involves making sense of what is known so that the unknown can be explored.
The confusion of online art research arises from the multiplicity of subjects
such as ownership, location, category of artwork, history, and other aspects
involved in pinpointing a certain artist or artwork. When one chooses to
avoid fee databases such as Dialog, with its formal searching structures,
the searching tasks multiply. The process generally covered here is just
one of many methods that enable a coherent organized search.
is the process of going up alleys to see if they are blind."
Herbert A. Simon wrote
in The Sciences of the Artificial (Third Edition, The MIT Press,
Cambridge, Massachusetts, 1996, P. 211), "There is now a growing body of
evidence that the activity called human problem solving is basically a
form of means-ends analysis that aims at discovering a process description
of the path that leads to a desired goal. The general paradigm is: Given
a blueprint, to find the corresponding recipe."
Searches in the
field of art research may involve multiple online databases, so trying
to program a search according to the fields each database assigns requires
too much peripheral information and time. Upon reflection the analogous
question becomes, "Is it better to spend time preparing and improving swim
techniques — OR — to spend time on memorizing the pool dimensions, depths,
and hours of operation for all the different swimming pools I might use?"
The optimum process
requires understanding the function of the needed and given information
before taking action. Howard S. Becker, in his wonderful book on the process
of research, Tricks of the Trade: How to Think About Your Research While
You're Doing It (University of Chicago Press, 1998, p. 44), writes,
"Making activities the starting point focuses analysis on the situation
the activity occurs in, and on all the connections what you are studying
has with all the other things around it, with its context." Such connections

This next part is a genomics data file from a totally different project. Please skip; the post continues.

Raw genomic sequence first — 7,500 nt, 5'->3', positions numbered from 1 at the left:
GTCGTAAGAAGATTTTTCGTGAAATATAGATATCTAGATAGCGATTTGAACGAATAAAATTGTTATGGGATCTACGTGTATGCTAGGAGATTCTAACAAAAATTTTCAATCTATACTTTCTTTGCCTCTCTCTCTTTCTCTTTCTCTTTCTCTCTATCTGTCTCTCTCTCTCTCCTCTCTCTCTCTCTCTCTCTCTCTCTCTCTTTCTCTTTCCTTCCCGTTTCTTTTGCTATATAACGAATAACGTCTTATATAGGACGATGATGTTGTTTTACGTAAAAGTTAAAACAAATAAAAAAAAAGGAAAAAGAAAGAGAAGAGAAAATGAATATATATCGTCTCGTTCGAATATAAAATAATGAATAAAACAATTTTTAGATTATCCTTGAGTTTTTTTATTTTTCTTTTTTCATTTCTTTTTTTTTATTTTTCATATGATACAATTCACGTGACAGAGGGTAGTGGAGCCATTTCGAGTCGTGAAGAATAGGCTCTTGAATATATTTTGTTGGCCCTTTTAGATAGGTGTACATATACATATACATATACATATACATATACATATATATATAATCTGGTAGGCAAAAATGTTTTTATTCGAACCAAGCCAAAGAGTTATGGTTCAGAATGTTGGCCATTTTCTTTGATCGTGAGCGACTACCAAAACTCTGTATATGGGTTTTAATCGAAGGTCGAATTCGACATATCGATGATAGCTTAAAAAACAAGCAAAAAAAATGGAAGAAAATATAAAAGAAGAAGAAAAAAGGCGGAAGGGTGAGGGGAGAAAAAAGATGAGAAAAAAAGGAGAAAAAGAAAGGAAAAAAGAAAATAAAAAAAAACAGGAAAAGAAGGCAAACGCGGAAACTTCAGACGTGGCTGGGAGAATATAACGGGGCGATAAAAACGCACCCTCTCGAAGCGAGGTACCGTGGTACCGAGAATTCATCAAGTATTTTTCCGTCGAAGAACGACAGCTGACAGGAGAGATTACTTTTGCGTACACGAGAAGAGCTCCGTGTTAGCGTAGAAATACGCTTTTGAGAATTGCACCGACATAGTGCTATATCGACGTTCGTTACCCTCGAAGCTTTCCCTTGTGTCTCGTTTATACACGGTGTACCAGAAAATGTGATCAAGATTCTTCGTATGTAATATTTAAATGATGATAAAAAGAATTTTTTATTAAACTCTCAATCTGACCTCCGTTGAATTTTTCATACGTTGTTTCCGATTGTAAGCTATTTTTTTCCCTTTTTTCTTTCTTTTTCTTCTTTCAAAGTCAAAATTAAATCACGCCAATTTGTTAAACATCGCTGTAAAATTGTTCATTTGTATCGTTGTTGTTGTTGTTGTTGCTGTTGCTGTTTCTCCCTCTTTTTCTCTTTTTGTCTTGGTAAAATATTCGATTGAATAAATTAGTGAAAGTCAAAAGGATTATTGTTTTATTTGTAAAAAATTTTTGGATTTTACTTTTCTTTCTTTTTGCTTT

for art researchers are precisely essential to the better terminology,
more accurate querying, and higher-quality retrievals.
The "science" of
online art research lies in organizing the facts about an artwork, by asking
a few simple, easily remembered "connection questions" first from the client's
standpoint and then from the resource standpoint.
Once these questions
are answered, the next step is to prioritize them according to the clients'
request. In all likelihood simple searches won't require all six questions
answered or verified, but the entire process of asking them and considering
the answers to the questions remains an invaluable thinking guide that
automatically yields key concepts and primary search terms to prioritize.
the artist, or client or subject?
the medium, technique used?
When in time
does/did the artist live, create the artwork, die?
/did the artist live while creating this artwork?
this artwork created?
How much is
it worth, as in asking price, value, actual sales price?
Apply the same
connection questions to the source side of the equation. Programming the
search will help to identify the type of information needed, but the next
step is to identify the appropriate sources. Optimal sources are those
that gather the information, maintain it for their own needs primarily,
and then secondarily allow others access to it for free or for a fee. By
asking the connection questions you will have a better view of the possible